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Daylight Savings Time Sleep Survival Strategies

Oh, Daylight Savings Time. When the clocks get turned back this Sunday, November 7th, 2021 at 2:00AM, your baby will hopefully be sleeping right through it. But when the sun rises on Sunday morning, those blissful pre-baby days of sleeping in an extra hour are now behind you. However, sleep deprivation isn’t a given, either. Read on for baby sleep survival strategies to make the daylight savings time transition as smooth as possible for your family.

DST Baby Sleep Survival Strategy #1: Roll With It

Thankfully, the “fall back” daylight savings time tends to be an easier adjustment than “spring forward.” When the clocks get turned back an hour, everything shifts an hour later. Your older baby or toddler might be the type to do just fine going to bed or napping an hour later than usual. Think of those nights when you’re running behind, late to get dinner on the table and slow to get everyone settled for the night – how does your little one handle it? If they tend to not get too overtired and are apt to sleep in a bit later the next morning, you can try simply resetting the clocks and sticking to your routine as usual. 

Your little ones might wake up “early” for a few days, i.e. if they typically wake at 7:00, they may still wake around the same time (now 6:00). This means an hour less sleep and potentially a baby who’s fussier and harder to put down for naps throughout the day. Try to let them play on their own for a bit longer before their first morning feeding, to get them back on schedule. Most older babies and toddlers will adjust to the new wake-up time within a few days to a week. 

DST Baby Sleep Survival Strategy #2: Adjust Gradually 

If your baby is young or strongly attached to their sleep times, they might need a bit more help to adjust to daylight savings time. Staying up an extra hour just won’t work for newborns or babies who are sensitive to overtiredness. In this case, you’ll want to gradually adjust their schedule so they don’t have to make the change all in one day.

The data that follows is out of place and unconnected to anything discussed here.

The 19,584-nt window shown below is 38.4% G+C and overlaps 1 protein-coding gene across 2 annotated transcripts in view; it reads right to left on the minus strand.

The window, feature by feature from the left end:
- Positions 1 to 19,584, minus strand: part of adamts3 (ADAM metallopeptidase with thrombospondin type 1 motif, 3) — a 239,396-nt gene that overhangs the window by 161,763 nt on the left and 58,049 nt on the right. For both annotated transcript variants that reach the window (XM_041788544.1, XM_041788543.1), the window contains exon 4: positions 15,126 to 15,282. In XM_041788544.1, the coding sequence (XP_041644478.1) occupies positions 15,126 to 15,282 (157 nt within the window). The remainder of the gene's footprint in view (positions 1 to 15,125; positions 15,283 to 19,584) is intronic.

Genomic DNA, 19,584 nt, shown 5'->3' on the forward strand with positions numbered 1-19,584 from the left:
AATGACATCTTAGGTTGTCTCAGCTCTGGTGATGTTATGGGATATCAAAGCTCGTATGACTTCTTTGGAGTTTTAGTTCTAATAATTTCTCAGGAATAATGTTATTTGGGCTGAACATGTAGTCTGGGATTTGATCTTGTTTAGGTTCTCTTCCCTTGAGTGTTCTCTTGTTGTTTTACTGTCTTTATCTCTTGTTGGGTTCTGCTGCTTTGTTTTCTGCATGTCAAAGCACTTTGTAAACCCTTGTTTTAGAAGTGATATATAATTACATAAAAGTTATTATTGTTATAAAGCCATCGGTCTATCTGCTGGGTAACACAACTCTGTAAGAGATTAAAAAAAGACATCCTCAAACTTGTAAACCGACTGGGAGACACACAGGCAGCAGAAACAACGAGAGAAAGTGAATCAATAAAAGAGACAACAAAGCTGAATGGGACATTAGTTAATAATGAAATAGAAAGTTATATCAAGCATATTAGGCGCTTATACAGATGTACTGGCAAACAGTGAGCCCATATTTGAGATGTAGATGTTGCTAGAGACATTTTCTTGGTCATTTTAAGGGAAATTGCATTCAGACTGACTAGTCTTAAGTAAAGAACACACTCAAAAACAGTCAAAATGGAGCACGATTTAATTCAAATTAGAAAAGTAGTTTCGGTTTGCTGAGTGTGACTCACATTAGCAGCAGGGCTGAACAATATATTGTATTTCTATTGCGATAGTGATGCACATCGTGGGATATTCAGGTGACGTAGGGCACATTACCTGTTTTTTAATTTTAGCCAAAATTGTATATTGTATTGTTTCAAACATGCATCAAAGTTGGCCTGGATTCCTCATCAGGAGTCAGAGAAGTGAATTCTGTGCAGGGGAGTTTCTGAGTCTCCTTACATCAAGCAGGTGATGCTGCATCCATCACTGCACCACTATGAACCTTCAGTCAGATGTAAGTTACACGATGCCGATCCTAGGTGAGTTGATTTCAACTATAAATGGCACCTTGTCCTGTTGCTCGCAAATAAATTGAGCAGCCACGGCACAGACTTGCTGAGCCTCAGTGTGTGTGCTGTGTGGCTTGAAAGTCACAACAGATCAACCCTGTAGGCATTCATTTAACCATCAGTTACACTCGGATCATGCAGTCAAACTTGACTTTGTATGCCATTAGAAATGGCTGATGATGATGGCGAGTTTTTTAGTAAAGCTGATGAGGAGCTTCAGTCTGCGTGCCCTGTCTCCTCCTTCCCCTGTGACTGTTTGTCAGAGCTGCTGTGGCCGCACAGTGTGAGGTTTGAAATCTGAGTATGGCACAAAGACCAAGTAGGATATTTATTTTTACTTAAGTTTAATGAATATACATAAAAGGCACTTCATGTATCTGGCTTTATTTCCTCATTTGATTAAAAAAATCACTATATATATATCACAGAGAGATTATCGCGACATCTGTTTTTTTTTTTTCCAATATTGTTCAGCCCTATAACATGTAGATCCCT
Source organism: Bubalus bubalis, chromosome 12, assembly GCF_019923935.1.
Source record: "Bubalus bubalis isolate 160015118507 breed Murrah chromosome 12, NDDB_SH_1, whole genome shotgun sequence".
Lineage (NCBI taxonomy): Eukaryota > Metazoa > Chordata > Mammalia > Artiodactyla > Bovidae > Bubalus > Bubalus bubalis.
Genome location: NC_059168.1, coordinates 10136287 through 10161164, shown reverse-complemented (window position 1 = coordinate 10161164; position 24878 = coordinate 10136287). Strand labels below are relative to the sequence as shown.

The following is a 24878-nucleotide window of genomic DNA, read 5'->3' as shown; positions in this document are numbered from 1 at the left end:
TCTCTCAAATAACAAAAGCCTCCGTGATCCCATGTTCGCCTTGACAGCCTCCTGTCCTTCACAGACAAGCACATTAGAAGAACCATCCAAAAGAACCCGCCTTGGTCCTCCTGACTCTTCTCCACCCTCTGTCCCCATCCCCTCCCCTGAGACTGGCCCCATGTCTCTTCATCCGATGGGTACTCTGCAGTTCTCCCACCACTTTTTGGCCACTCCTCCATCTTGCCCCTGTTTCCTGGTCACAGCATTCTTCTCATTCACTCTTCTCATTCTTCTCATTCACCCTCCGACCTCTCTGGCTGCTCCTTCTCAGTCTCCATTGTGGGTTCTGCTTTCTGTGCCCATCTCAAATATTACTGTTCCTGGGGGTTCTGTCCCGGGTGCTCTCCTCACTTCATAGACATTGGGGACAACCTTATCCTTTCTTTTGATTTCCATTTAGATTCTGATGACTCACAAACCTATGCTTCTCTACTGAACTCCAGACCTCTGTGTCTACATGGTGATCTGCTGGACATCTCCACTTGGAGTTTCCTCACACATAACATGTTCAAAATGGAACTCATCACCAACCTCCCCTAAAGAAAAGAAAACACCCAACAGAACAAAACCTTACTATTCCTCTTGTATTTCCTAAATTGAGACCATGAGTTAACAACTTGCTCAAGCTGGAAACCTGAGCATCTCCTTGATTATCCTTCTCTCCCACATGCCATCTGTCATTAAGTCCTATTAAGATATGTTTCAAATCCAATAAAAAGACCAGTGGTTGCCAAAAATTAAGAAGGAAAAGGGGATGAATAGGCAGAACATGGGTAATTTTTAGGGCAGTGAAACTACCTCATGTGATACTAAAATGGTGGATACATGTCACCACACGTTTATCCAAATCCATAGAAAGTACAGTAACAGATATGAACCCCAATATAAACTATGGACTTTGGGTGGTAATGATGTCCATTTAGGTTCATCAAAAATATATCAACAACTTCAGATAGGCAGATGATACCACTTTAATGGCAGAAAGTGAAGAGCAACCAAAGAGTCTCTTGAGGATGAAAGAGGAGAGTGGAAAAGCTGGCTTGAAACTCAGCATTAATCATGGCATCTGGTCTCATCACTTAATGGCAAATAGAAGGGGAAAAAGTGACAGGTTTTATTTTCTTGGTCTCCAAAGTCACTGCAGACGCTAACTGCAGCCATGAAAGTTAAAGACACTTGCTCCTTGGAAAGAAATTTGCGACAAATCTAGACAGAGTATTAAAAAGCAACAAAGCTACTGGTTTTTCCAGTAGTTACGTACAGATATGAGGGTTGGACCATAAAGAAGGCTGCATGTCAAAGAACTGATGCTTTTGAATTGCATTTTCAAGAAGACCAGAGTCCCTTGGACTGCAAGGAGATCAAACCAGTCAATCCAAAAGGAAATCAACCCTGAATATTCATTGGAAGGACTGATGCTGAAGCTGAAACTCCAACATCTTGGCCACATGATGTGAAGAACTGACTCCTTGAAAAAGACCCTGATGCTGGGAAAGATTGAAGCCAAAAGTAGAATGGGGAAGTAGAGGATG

Starting 4 days before daylight savings time, shift your baby’s naps and bedtime ahead by about 15 minutes a day. So, if their first nap is at 9:00AM, on Day 1 it will be 9:15, Day 2 it will be 9:30, Day 3 it will be 9:45, and Day 4 it will be 10:00. After the clocks move back an hour, their nap time will once again be at 9:00AM. 

Do the same for feedings and bedtime, and your little one will be on track to adjust to the new clock time right on target. Need help with your older baby’s (5 months and up) sleep patterns? Learn more about our sleep training packages.

Daylight Savings Time and Newborns

If your newborn or young baby’s naps and bedtime are still dictated by their awake time, not necessarily the clock, it’s important to still follow their cues. Trying to push your baby to stay awake longer than they can comfortably handle often backfires, leading to overtiredness and fussy babies who wake more often in the night. 

At this age, you’re still finding your rhythm and learning your baby’s cues. Have a goal bedtime in mind (6:30-8:30PM for most families), but don’t stress if your baby isn’t quite there yet with the new time change. Keep track of their awake windows (60-90 minutes for newborns, 75-120 minutes for 3-4 month olds) and sleep cues, and help your baby sleep when their body is ready. 

Sleep begets sleep, and well-rested babies fall and stay asleep better. Sleep deprivation is hard enough in the newborn phase without the stress of trying to adhere to a strict clock schedule. The time for following the clock for predictable naps and bedtime will come, but for newborns, developing healthy sleep habits is the priority over the time on the clock.